But even when ill, George maintained his friendly nature. The veterinarian who treated him reported, "I've given him any number of injections, and George just looks back at me and purrs." The sick lion was taken to the San Diego Zoo for treatment. He could not be saved and died there from hepatitis. His death was reported in the two major Tucson newspapers with front-page headlines and photos. His many human friends sorrowed. A reporter noted, "I have never seen the passing of a pet, wild or tame, cause so much concern among so many people." A child's letter reflected the feelings of George's fans, "No other lion could ever take your place."

George was buried on the Museum grounds in early morning, private funeral services on March 12, 1955. Bill Carr wrote a tribute for George and Memorial Arts in Tucson inscribed it on a stone monument, which was erected over his grave directly opposite George's old enclosure. Today the stone rests in the Museum's history wall.

There have been other remarkable mountain lions at the Desert Museum. Soon after George's death another tame lion was obtained and he soon became George L. Mountainlion II. This lion had been found as a kitten in the Siskiyou Mountains of California and was hand raised. Willis Parker of the Parker Agency had trained "Siski" for television and movie work and offered the two-and-a-half year old, 125-pound, six-foot-long cat on loan as a replacement for George I. The offer was gratefully accepted.

Lew Walker brought George II, via station wagon, from California to Tucson. The lion was so tame Lew simply chained him in the back of the vehicle. It was a slow trip with frequent stops because the lion suffered from carsickness. Along the way he shredded some clothing for entertainment, and according to Lew, "A few miles west of Eloy, George slipped his chain and crawled into the front seat of the station wagon. For a while there I didn't know who was going to drive."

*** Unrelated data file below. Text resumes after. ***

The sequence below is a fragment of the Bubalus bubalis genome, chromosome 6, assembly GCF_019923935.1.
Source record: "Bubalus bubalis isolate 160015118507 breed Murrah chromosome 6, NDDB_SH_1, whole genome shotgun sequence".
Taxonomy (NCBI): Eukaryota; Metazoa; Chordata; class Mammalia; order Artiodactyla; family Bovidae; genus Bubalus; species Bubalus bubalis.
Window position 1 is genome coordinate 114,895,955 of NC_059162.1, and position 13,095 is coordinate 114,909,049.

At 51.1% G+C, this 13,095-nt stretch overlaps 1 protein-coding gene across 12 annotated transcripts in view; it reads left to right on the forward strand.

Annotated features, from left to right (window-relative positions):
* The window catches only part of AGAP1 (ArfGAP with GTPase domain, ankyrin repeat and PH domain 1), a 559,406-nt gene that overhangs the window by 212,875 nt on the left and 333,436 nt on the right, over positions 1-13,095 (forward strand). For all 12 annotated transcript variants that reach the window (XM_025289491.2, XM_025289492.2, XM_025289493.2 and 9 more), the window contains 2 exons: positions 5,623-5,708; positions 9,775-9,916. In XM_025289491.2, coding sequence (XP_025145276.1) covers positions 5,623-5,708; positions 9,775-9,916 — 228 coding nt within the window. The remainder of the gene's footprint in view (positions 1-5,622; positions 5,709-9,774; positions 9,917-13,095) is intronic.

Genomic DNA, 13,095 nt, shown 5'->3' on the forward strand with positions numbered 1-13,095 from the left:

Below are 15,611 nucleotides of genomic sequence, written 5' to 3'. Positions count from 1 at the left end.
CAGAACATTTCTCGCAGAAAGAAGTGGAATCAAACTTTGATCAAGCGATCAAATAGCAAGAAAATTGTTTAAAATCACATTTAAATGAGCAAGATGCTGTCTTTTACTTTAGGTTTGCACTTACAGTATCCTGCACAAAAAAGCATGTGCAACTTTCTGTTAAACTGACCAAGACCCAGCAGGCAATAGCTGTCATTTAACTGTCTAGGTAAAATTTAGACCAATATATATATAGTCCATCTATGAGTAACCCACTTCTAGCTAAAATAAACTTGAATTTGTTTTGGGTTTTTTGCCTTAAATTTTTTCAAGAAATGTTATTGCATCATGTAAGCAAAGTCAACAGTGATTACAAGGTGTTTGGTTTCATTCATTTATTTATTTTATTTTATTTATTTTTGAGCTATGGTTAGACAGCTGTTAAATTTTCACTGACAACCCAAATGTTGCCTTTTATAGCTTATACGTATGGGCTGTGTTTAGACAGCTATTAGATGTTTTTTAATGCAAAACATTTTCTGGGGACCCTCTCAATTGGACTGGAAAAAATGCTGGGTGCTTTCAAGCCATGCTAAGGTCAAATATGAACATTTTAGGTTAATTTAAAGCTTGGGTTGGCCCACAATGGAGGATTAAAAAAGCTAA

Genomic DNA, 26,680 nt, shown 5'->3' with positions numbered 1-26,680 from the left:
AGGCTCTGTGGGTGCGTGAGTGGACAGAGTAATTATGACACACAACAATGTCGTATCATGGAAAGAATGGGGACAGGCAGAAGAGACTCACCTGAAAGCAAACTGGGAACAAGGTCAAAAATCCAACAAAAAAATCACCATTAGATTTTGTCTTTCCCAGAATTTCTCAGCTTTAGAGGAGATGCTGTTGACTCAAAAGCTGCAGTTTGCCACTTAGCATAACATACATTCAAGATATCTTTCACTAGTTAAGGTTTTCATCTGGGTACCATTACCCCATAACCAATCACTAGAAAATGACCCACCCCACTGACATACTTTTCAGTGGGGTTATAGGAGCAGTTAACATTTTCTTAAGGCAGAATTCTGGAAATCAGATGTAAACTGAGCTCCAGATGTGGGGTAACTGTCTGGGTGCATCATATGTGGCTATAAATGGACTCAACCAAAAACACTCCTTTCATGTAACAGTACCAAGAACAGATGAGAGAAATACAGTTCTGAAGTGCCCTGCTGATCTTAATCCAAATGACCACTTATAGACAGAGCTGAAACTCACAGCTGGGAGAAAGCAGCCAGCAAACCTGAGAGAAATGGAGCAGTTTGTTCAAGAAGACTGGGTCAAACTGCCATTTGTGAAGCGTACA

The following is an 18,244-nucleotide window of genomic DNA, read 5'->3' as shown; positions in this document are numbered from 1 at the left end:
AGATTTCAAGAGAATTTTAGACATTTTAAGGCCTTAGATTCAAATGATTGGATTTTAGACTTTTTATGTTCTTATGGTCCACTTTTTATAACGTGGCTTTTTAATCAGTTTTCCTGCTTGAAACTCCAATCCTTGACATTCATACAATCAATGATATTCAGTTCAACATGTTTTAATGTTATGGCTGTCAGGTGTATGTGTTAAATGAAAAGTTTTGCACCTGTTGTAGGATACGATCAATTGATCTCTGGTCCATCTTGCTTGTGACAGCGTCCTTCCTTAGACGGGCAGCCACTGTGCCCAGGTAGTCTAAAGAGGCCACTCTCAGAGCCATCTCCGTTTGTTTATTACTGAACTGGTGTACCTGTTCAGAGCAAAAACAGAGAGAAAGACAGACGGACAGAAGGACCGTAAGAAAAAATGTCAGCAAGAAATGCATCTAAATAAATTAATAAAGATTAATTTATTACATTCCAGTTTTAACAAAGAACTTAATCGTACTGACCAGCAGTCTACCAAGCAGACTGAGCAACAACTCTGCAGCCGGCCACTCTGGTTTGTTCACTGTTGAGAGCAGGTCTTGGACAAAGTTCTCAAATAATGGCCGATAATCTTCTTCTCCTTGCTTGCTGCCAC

George II proved to be as tame and amenable as George I. He was taken for walks on the grounds, posed for pictures including one of him watching the excavation for the Tunnel exhibit being dug, and assumed the task of columnist for the Arizona Daily Star. Carr wrote, "This cat amazed everyone at the Museum with its lively, yet docile ways, its very apparent fondness for human companionship and its resemblance to his predecessor."

When George II's owner, Willis Parker, visited the Desert Museum some months after arrival there of the lion, George II immediately recognized him. The Arizona Daily Star reported, "Purring his pleasure, George nuzzled Parker and rubbed his head along the leg of his former owner." Mr. Parker, pleased with the home and care given George II, officially gave him to the Museum.

Two years later, George II became ill and Lew Walker drove him to the San Diego Zoo for treatment. Unfortunately history repeated itself and the lion died on December 6, 1956.

A young lion, also a patient in the zoo hospital while George II was there had been brought there from the wild with a broken leg received in a fight with an adult lion. His care at the zoo included insertion of a steel splint in his leg. Upon his recovery the lion was given to the Desert Museum and assumed the title of George III.

This lion number three filled the George role for the next sixteen years; for the last two of these he was joined by Georgette, a young female lion from New Mexico. George III died at age 17 on November 27, 1972.

Fortunately in 1971 the Museum had received two beautiful, young adult, exceedingly tame lions, one of which was Tom, who assumed the title George L Mountainlion IV. Found orphaned as babies, Tom and his sister, Honey, had been raised by Marvin Glenn and his son Warner, both the J-A Ranch near Douglas, Arizona.

With four lions in residence, it was Honey who gave birth to the Desert Museum's first mountain lion kitten in late June 1971, and Georgette who give birth to four cubs later the same week. The Tucson Citizen carried the happy news, "Old George L. Mountainlion would be proud."